Storm Shower Mouth

Storm Shower Mouth features three works that engage with natural energetic phenomena via what might be called a kind of poetics of transduction, where simple technologies are playfully deployed, revealing a sensitivity towards the energies in the environment. In many ways it is a continuation of the ideas that produced Five Fertile Exchanges (2018), although where those recordings explored a range of devices and energetic engagements (magnetic, mechanical, gravitational, and so on), here things are predominantly photovoltaic.


Three Storms combines recordings of three separate lightning storms (unsurprisingly) made over a 14-month period, tiny fragments and residues of what were massive electrical and acoustic events. The first recording was made using a photovoltaic (PV) panel to register flashes of lightning, rendering them as audio, and a transistor radio set ‘off-station’ on the AM band to pick up the lightning’s radio-frequency emissions. The second recording used two PV panels set approximately 6.5 metres apart to register lightning flashes as audio, along with a microphone for capturing atmospheric storm sounds. The final recording was made by projecting video of a lightning storm onto a PV panel, with its output recorded as audio, while the video camera’s microphone captured other storm sounds.


Two Showers is also a photovoltaic panel recording, this time of sunlight and rain. As such it’s an electrical rendering of two types of natural ‘percussion’ that occur at radically different scales: photon strikes and rain drops (quanta and aqua). As the rain begins, the more or less constant shower of falling photons becomes increasingly interrupted by falling raindrops (hence the title). Ironically, the sound produced just by photons hitting the panel, as heard in the first minute or so, mimics the sound of steady rain. As the raindrops begin and become more intense, they replicate the patterning and sound of thunder, even though the shower itself was only moderate at best, with no electrical activity.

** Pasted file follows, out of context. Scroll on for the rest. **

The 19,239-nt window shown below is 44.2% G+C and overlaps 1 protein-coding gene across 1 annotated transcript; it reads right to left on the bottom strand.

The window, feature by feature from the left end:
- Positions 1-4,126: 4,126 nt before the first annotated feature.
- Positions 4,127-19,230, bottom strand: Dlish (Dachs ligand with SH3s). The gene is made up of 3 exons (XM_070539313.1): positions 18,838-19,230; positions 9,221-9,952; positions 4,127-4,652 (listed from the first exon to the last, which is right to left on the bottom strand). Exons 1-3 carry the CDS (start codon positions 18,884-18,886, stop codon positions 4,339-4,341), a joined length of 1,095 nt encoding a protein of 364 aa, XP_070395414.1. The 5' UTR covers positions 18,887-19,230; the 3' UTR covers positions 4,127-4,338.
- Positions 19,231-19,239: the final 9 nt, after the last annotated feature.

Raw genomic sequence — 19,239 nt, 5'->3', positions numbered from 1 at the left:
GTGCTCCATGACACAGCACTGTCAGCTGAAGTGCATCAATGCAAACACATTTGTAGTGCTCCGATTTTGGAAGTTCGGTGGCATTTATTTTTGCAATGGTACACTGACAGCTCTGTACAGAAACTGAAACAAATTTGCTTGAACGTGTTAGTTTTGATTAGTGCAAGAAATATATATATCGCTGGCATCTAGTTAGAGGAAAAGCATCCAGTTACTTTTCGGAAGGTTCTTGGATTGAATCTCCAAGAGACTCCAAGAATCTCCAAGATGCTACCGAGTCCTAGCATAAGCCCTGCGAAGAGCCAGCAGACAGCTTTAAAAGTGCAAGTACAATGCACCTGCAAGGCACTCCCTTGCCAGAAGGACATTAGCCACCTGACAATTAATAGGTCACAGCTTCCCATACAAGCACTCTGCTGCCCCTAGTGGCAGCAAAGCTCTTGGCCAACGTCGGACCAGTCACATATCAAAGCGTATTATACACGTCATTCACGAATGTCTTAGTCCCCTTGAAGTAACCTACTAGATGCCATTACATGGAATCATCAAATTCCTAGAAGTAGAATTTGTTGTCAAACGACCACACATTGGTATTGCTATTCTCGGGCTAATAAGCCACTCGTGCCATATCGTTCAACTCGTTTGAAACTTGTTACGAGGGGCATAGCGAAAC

Unlike the other two pieces, Sun in the Mouth is a performance, exploring how sunlight isn’t just outside us, or on our skin, it literally enters our bodies. Sitting outside on an overcast day, I slowly read a brief text while I had a photovoltaic panel the size of a postage stamp stuck to the roof of my mouth. The opening and closing of my lips, plus the movement of my tongue, altered the flow of photons reaching the solar panel, modulating the amount of energy it produced (which, as in the other tracks, was rendered as audio). When it came to choose a text, an obvious choice might have been E. E. Cummings’ “I Will Wade Out,” but instead I opted for a passage by Canadian statistical ecologist E.C. Pielou, from her book, The Energy of Nature:

What becomes of the solar energy that bypasses planets? The earth intercepts less than one-billionth of the radiation flowing out from the sun in all directions. The EM waves travel away into space, almost unhindered, becoming attenuated as they spread out. They inevitably lose a tiny amount of energy whenever they encounter a ‘body’ of any kind, but this becomes apparent only when the body is a comet not too far from the sun. Then it is possible to see how radiation pressure imparts some solar energy to the cloud of minute ice crystals and fine dust that forms the comet’s tail… Comet’s tails give us our only chance to observe what is probably the weakest manifestation of solar energy at work.

In this recording it’s my body that the sun’s radiation encounters (but not up in space, though, so no comet tail, unfortunately), bouncing photons off my tongue while I read aloud about solar energy. Sun in the mouth, twice.





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